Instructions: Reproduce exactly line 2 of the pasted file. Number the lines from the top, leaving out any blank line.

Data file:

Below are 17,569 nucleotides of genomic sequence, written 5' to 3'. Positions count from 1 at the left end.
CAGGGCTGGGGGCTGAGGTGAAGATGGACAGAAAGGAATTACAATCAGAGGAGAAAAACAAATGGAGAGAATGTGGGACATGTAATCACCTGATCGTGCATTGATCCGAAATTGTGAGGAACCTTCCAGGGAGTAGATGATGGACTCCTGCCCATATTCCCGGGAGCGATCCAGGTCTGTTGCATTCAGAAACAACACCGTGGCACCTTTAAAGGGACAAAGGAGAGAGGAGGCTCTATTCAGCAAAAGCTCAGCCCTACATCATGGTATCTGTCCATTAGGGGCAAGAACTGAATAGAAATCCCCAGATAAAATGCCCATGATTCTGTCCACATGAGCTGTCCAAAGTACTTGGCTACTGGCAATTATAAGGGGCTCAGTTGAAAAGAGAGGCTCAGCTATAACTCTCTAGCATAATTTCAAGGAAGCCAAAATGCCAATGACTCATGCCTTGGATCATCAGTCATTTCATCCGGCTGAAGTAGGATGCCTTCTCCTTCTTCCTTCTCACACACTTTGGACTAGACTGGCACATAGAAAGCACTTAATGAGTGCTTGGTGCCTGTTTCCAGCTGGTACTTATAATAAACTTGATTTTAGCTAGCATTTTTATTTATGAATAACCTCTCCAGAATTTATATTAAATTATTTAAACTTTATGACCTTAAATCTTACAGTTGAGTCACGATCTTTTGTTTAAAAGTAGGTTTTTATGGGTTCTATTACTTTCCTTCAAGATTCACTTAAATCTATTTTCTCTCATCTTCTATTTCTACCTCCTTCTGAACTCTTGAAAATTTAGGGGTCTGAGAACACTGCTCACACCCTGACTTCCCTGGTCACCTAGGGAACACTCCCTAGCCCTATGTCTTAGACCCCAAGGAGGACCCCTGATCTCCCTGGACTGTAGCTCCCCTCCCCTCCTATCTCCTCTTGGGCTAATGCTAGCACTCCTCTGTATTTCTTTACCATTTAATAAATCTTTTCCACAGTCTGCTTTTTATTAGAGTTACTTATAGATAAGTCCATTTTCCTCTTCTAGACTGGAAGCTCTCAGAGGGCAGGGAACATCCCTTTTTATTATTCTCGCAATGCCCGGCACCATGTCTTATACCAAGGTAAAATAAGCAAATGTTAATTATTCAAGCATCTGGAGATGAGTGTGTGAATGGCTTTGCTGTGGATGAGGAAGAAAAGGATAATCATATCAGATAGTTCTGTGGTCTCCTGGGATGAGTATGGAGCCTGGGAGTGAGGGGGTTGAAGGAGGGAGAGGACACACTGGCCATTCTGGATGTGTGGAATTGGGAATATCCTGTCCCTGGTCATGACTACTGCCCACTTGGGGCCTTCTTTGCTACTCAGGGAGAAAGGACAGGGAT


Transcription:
CAGGGCTGGGGGCTGAGGTGAAGATGGACAGAAAGGAATTACAATCAGAGGAGAAAAACAAATGGAGAGAATGTGGGACATGTAATCACCTGATCGTGCATTGATCCGAAATTGTGAGGAACCTTCCAGGGAGTAGATGATGGACTCCTGCCCATATTCCCGGGAGCGATCCAGGTCTGTTGCATTCAGAAACAACACCGTGGCACCTTTAAAGGGACAAAGGAGAGAGGAGGCTCTATTCAGCAAAAGCTCAGCCCTACATCATGGTATCTGTCCATTAGGGGCAAGAACTGAATAGAAATCCCCAGATAAAATGCCCATGATTCTGTCCACATGAGCTGTCCAAAGTACTTGGCTACTGGCAATTATAAGGGGCTCAGTTGAAAAGAGAGGCTCAGCTATAACTCTCTAGCATAATTTCAAGGAAGCCAAAATGCCAATGACTCATGCCTTGGATCATCAGTCATTTCATCCGGCTGAAGTAGGATGCCTTCTCCTTCTTCCTTCTCACACACTTTGGACTAGACTGGCACATAGAAAGCACTTAATGAGTGCTTGGTGCCTGTTTCCAGCTGGTACTTATAATAAACTTGATTTTAGCTAGCATTTTTATTTATGAATAACCTCTCCAGAATTTATATTAAATTATTTAAACTTTATGACCTTAAATCTTACAGTTGAGTCACGATCTTTTGTTTAAAAGTAGGTTTTTATGGGTTCTATTACTTTCCTTCAAGATTCACTTAAATCTATTTTCTCTCATCTTCTATTTCTACCTCCTTCTGAACTCTTGAAAATTTAGGGGTCTGAGAACACTGCTCACACCCTGACTTCCCTGGTCACCTAGGGAACACTCCCTAGCCCTATGTCTTAGACCCCAAGGAGGACCCCTGATCTCCCTGGACTGTAGCTCCCCTCCCCTCCTATCTCCTCTTGGGCTAATGCTAGCACTCCTCTGTATTTCTTTACCATTTAATAAATCTTTTCCACAGTCTGCTTTTTATTAGAGTTACTTATAGATAAGTCCATTTTCCTCTTCTAGACTGGAAGCTCTCAGAGGGCAGGGAACATCCCTTTTTATTATTCTCGCAATGCCCGGCACCATGTCTTATACCAAGGTAAAATAAGCAAATGTTAATTATTCAAGCATCTGGAGATGAGTGTGTGAATGGCTTTGCTGTGGATGAGGAAGAAAAGGATAATCATATCAGATAGTTCTGTGGTCTCCTGGGATGAGTATGGAGCCTGGGAGTGAGGGGGTTGAAGGAGGGAGAGGACACACTGGCCATTCTGGATGTGTGGAATTGGGAATATCCTGTCCCTGGTCATGACTACTGCCCACTTGGGGCCTTCTTTGCTACTCAGGGAGAAAGGACAGGGAT